Smitten with a breakfast burger

My wah-wah-wah-I-miss-Italy pity party is OVER. You hear me? O-VER. Because who has time for all that misty eyed reminiscing, all that longing for meals past, all that pining away for something an ocean away when there are things like the breakfast burger at Mile End Sandwich to be had right here and now in New York City where I am oh-so-lucky to find myself? (Those of you not in the city, sorry, you should probably book a ticket.)

Mile End’s breakfast burger: it might be love

Seriously, Italy who? I have a new love, and with its unabashed, carefree sloppiness and finger-licking deliciousness (totally not just a phrase but an actual truth in this situation), the Mile End breakfast burger just snaked its way into my heart, leaving behind a trail of egg yolk and English muffin crumbs. And happiness.

It’s sloppy, but really. WHO. CARES?

Served every day but only until 4pm (which is a shame cause I would eat this bad boy for dinner ANY day), the breakfast burger is a handsome, juicy veal sausage patty, topped with an over easy egg and further perfected with melted Quebec cheddar, warm apple butter and the sweet touch of maple syrup, all of that— yes, ALL of that— between two soft, perfectly crumbly English muffin halves. There’s no way to eat this without ending up a complete gooey, sticky, crumby mess, but it’s worth it. So worth it.

I mean really,  you and me, breakfast burger, we could have a good thing here.

Pumped

While having dinner at the too-cool-for-my-own-good Pump Room at the swanky Public Chicago hotel, I came to a realization: I’d love to be one of those travelers that just seems to hang out all day, lounging around the lobby of their plush hotel, requesting 11am wake-up calls and then worrying only about when their in-room massage is scheduled or what time dinner is.

If I was one of those travelers, which time and money constraints keep me from being, I’d check in to a place like the Public, and just bask in the awesomeness of it all. More precisely, I would eat three square meals a day at The Pump Room, and sip cocktails in between (and during) meals in the uber chic bar or the stylish lobby. (This would also all take place during winter so I wouldn’t have to leave the hotel. )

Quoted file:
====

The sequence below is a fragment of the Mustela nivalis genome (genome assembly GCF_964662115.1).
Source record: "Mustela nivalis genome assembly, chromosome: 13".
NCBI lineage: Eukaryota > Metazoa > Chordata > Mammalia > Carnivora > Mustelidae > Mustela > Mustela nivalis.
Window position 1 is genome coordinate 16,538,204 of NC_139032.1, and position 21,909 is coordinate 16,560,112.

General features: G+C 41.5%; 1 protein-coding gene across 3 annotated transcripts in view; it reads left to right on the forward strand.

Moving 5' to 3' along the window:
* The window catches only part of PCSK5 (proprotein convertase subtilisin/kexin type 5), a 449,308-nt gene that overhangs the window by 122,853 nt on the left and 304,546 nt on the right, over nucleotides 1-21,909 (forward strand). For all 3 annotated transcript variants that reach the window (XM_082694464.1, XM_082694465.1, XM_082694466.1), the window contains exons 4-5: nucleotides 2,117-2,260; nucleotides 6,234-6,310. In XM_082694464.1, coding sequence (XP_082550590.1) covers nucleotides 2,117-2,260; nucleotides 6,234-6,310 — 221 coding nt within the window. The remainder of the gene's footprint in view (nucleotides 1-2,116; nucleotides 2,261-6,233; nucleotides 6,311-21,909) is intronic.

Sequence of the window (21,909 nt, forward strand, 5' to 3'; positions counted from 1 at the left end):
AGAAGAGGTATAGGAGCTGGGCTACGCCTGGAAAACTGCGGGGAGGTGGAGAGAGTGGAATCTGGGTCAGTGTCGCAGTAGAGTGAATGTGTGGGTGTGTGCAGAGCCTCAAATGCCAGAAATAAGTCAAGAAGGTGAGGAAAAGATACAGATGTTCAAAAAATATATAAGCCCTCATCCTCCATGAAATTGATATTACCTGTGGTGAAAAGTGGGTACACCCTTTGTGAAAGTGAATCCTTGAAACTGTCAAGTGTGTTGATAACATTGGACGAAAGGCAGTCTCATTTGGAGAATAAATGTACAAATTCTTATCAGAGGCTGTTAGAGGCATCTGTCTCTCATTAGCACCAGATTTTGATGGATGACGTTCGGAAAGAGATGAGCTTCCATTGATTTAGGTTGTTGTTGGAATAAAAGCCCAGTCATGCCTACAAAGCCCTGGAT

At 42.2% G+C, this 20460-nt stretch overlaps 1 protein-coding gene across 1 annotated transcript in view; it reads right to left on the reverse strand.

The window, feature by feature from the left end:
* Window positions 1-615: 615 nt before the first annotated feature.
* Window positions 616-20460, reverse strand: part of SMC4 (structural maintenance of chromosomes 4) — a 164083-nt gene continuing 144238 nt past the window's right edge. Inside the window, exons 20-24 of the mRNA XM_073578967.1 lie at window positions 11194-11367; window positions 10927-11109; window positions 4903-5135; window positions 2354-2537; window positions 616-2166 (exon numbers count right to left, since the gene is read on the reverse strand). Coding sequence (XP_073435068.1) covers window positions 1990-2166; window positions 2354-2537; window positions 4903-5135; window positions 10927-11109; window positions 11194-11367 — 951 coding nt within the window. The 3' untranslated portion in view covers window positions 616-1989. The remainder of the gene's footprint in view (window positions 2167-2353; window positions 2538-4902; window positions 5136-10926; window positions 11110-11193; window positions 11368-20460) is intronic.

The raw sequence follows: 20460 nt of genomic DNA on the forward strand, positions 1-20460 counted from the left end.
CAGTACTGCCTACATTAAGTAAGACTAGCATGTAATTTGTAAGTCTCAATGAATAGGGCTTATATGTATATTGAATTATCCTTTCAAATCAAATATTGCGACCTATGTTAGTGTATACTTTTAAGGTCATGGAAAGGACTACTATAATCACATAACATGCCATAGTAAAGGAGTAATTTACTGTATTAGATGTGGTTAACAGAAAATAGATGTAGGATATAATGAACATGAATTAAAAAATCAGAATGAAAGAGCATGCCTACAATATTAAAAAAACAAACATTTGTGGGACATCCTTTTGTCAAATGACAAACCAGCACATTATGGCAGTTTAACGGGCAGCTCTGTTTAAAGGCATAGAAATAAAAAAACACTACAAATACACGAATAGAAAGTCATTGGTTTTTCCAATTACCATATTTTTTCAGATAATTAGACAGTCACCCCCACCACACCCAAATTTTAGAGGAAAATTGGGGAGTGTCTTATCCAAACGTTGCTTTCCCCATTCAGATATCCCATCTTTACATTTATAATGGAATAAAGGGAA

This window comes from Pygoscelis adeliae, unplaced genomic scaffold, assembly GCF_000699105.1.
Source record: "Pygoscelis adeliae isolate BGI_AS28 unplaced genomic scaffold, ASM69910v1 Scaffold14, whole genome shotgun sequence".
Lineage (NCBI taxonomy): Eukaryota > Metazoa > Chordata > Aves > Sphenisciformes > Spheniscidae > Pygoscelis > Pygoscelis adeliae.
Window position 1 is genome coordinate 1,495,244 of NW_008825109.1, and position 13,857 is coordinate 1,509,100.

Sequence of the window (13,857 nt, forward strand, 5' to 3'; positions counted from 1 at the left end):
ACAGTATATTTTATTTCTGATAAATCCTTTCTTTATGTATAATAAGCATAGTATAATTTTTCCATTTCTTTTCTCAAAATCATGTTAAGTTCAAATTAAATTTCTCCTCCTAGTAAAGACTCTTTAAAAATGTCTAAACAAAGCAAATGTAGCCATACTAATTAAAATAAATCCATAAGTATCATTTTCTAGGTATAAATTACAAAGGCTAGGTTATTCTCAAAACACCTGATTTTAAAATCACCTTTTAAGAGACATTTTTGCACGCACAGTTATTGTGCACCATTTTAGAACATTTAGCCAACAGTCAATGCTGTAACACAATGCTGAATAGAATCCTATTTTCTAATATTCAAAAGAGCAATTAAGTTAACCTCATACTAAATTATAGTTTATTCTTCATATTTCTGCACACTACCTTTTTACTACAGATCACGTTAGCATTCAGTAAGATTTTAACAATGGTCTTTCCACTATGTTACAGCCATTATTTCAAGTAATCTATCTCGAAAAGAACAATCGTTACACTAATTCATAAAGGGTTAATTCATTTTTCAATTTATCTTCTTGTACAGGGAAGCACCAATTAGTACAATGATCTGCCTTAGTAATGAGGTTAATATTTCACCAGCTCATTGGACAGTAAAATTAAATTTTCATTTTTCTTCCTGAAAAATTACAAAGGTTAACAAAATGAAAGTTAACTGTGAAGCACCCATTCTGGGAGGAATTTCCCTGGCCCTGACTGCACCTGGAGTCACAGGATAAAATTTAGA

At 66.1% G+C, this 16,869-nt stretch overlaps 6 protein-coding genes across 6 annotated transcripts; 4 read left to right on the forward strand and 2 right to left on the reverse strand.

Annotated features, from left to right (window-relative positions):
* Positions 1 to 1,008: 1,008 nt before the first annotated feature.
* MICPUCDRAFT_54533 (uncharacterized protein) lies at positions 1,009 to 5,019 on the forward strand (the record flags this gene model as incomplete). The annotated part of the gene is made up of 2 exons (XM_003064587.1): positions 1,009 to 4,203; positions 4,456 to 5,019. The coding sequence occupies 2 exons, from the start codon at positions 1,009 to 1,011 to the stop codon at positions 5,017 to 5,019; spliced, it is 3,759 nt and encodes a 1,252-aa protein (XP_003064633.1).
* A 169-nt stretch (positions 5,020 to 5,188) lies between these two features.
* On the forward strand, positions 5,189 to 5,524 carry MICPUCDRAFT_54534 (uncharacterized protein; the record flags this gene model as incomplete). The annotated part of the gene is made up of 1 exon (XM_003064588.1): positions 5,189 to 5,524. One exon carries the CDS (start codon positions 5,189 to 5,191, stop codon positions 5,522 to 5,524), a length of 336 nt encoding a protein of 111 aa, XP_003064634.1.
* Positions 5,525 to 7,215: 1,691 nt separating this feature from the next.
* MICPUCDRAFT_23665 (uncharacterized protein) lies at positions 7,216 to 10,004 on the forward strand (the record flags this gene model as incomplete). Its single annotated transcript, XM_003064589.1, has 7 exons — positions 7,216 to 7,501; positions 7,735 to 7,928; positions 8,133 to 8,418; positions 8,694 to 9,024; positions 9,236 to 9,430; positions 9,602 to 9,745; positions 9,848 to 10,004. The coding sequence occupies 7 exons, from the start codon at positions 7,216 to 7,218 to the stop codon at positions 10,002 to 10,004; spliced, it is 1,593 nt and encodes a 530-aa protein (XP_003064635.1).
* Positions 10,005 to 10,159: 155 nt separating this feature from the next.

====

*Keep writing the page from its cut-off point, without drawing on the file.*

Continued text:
Alas, I’m not that kind of traveler. But during an awesome dinner at the Pump Room during my recent jaunt with the beau, I pretended to be, at least for the duration of dinner. The Jean-Georges restaurant seems to have borrowed lots of menu items from another JG restaurant, the always-without-fail delicious ABC Kitchen in New York, which was more than fine by me since that pretty much guaranteed the food would be amazing. And it was.

Lessons in deliciousness: coating calamari in pretzel crumbs.

The boy and I started out with an order of pretzel dusted calamari, something I’d already had (and loved) at ABC. With both a tangy, sweet marinara sauce and a creamy, spicy mustard aioli, this was just more of a good thing. Every city in the world should have a place to get this dish.

It’s always a good time for flatbread, especially if it involves truffles.

And because I don’t believe in holding back while on vacation, we also got one of Pump Room’s whole wheat flatbreads, the one with black truffle, fontina and frisee salad. It was just the right amount of doughy, cheesy and truffley (yea, I know, not a real word).

Fried chicken on a bed of spinach, wait for it, in spicy butter. Mind blown, huh?

For the entree, I went with fried organic chicken cause really, is there anything harder to resist than good fried chicken? This one came with spinach and a velvety, fiery homemade hot sauce butter. Crunchy skin, tender, juicy meat, and spinach to make you understand Popeye a million times over. Heaven on a dish, no lie, people.

Short rib and pureed potatoes. YES please.